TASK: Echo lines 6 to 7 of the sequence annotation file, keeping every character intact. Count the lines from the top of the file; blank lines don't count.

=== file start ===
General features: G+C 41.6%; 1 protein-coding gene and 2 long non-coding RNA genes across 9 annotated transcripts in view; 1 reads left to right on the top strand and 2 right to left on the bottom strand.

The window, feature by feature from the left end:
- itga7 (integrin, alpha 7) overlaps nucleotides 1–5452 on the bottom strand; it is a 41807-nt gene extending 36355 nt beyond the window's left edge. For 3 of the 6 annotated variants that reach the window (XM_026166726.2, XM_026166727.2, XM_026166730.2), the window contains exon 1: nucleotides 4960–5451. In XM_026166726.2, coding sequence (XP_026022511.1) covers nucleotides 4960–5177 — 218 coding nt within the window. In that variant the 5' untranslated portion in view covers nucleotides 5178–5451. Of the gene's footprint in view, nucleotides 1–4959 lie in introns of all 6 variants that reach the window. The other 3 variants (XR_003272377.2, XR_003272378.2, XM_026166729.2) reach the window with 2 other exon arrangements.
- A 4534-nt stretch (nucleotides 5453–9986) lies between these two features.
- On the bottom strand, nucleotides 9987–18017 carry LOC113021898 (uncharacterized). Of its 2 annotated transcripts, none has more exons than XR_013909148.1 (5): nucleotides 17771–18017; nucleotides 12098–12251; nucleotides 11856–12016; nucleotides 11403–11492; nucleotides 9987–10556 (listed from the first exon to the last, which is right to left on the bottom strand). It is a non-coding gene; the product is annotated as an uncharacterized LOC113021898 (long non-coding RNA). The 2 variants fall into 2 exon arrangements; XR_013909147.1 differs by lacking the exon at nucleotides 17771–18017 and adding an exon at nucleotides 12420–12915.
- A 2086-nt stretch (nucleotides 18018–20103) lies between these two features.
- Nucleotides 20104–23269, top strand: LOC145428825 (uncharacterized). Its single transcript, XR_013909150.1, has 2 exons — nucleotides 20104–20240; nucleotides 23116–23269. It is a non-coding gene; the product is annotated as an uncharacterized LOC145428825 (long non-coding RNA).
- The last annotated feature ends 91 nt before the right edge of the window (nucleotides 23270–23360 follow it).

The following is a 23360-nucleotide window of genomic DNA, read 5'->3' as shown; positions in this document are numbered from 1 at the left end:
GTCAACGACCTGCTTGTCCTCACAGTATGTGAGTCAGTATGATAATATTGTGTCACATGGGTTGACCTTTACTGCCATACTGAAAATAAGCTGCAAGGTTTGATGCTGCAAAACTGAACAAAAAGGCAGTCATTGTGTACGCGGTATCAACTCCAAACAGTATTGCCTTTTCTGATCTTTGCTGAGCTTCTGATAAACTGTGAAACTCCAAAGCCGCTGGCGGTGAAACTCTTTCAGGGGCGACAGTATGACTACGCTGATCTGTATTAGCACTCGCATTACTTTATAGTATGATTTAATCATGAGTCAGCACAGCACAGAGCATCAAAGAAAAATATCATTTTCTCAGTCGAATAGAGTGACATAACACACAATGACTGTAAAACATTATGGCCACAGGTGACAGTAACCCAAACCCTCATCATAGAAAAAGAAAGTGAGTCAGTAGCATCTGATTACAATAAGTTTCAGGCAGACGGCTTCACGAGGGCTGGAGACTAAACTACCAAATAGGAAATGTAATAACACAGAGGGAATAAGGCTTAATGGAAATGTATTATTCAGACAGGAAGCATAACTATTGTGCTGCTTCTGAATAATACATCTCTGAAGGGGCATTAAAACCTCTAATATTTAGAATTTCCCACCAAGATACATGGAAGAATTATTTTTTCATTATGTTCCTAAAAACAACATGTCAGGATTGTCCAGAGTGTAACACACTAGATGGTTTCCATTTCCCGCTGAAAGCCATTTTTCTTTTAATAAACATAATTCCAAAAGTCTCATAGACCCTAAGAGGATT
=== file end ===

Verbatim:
- A 2086-nt stretch (nucleotides 18018–20103) lies between these two features.
- Nucleotides 20104–23269, top strand: LOC145428825 (uncharacterized). Its single transcript, XR_013909150.1, has 2 exons — nucleotides 20104–20240; nucleotides 23116–23269. It is a non-coding gene; the product is annotated as an uncharacterized LOC145428825 (long non-coding RNA).